Paul Blackmore is a Professor of Higher Education at the Policy Institute, King’s College London. Paul shares his research on the impact of prestige as a motivational force in academic life and how this differs from a focus on organisational reputation. These tensions still exist in a COVID-19 world and will need to be grappled with in determining the future shape and size of our universities and of our sector. In considering what this means, he reflects, “If we assume others have the same motivations as us then our Titanic goes to the bottom of the sea…it means if you can span a boundary then that is a very powerful ability.”

Shraddha (Shades) Chaudhary is a Communications and Engagement Officer within Equality, Diversity and Inclusion at the University of Exeter. In her thought piece, Shades discusses her own approach to motivating others, the importance of mobilising around a common cause and the challenges in doing so. She emphasises the importance of “promoting engagement through purpose, feeling valued, asking directly for what is needed, maintaining a comprehensive communication and feedback loop and speaking the language of the listener.”

Jim Longhurst is a Professor of Environmental Science and Assistant Vice Chancellor for Environment and Sustainability at the University of the West of England (UWE) Bristol. In his piece, Jim reflects on his passion for the environment and on additional motivators which inform the work he does including “working with people, helping people to develop, seeing people do things they perhaps at first didn’t think they might be able to do.”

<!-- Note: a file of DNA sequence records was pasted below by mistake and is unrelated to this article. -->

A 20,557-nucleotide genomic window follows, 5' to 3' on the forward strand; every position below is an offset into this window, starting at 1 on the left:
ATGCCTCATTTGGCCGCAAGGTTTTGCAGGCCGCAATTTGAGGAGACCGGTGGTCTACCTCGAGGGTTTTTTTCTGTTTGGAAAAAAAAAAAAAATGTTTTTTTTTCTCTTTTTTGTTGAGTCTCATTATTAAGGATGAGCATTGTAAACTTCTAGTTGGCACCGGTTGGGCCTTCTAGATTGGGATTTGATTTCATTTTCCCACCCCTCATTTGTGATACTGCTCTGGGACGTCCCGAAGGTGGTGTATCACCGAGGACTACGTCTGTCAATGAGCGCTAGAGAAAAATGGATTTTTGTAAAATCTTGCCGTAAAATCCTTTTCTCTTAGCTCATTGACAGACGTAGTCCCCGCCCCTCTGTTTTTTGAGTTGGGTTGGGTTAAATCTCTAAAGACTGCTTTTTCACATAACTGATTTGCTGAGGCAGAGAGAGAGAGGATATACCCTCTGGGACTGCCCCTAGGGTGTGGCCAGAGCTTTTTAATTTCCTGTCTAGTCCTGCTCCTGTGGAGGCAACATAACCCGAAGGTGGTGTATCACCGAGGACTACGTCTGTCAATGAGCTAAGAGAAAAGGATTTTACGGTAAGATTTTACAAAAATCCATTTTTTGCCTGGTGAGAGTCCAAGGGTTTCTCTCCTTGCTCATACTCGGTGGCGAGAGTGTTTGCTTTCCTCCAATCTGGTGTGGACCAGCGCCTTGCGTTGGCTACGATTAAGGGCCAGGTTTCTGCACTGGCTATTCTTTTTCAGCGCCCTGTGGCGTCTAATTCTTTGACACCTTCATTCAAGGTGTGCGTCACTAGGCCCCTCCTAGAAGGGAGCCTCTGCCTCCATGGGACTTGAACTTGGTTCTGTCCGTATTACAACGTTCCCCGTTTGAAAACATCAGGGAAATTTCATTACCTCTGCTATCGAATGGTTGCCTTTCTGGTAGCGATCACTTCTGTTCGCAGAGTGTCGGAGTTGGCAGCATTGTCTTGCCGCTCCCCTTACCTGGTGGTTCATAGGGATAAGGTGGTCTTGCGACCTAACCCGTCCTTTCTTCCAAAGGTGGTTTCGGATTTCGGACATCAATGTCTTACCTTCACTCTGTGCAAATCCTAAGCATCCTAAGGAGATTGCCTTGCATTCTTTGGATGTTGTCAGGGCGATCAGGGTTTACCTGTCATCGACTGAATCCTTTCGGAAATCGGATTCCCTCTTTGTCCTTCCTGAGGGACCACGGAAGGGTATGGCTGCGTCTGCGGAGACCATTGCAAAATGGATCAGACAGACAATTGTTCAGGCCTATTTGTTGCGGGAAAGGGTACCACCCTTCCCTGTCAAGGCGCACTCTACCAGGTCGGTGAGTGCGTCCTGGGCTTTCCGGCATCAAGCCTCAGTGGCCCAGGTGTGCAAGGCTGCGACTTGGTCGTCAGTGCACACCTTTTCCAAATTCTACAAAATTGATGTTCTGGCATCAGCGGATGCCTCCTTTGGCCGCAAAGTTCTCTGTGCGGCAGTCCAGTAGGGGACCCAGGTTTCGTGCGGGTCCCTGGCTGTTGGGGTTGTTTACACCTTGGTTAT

Robiu Salisu is a student inclusion officer with responsibility for improving Black, Asian, and Minority Ethnic (BAME) Undergraduate Students’ experiences at the University of Bristol. His piece focuses on how he uses his own personal values to inform his work with others. He shares the approach he has taken to identifying his core values and encourages all readers to consider their own values. He reflects, “I think this is a really important area of work, helping people to find what motivates them to get the best from their roles.”

Perhaps the most striking observation on motivation contained in all of these accounts is not so much about the puzzle of what we need to personally do to get out of bed each day: days that right now are filled with video teleconferences, emails, decisions, deadlines and anxious concern for our current and future physical, mental and financial health and wellbeing. Instead, during this historic time of COVID-19, perhaps more than ever, the act of leading includes considering how we individually and collectively span boundaries and demonstrate inclusive and genuine compassion for others. We do this by listening to many voices and by developing these relationships; curious to understand others’ creativity and capabilities and the motivations that they bring to work and by being honest in sharing our own motivations and vulnerabilities. In this way we can chart a course towards a more positive future that reaches well beyond the pandemic.

Cindy Vallance

Assistant Director, Knowledge, Innovation and Delivery, Advance HE

Acknowledgments: With appreciation and thanks to our event speakers / writers and member participants, to my co-facilitator Doug Parkin, and to Giles Brown and other colleagues across Advance HE who helped to make this publication and the event that preceded it a reality.

The full publication The puzzle of positive motivation is available as a member benefit.

Advance HE’s Leadership Summit, Leading with Humanity: Now and Next? - Leadership Summit 2020 is now online, 10 June 2020. Find out more and book your place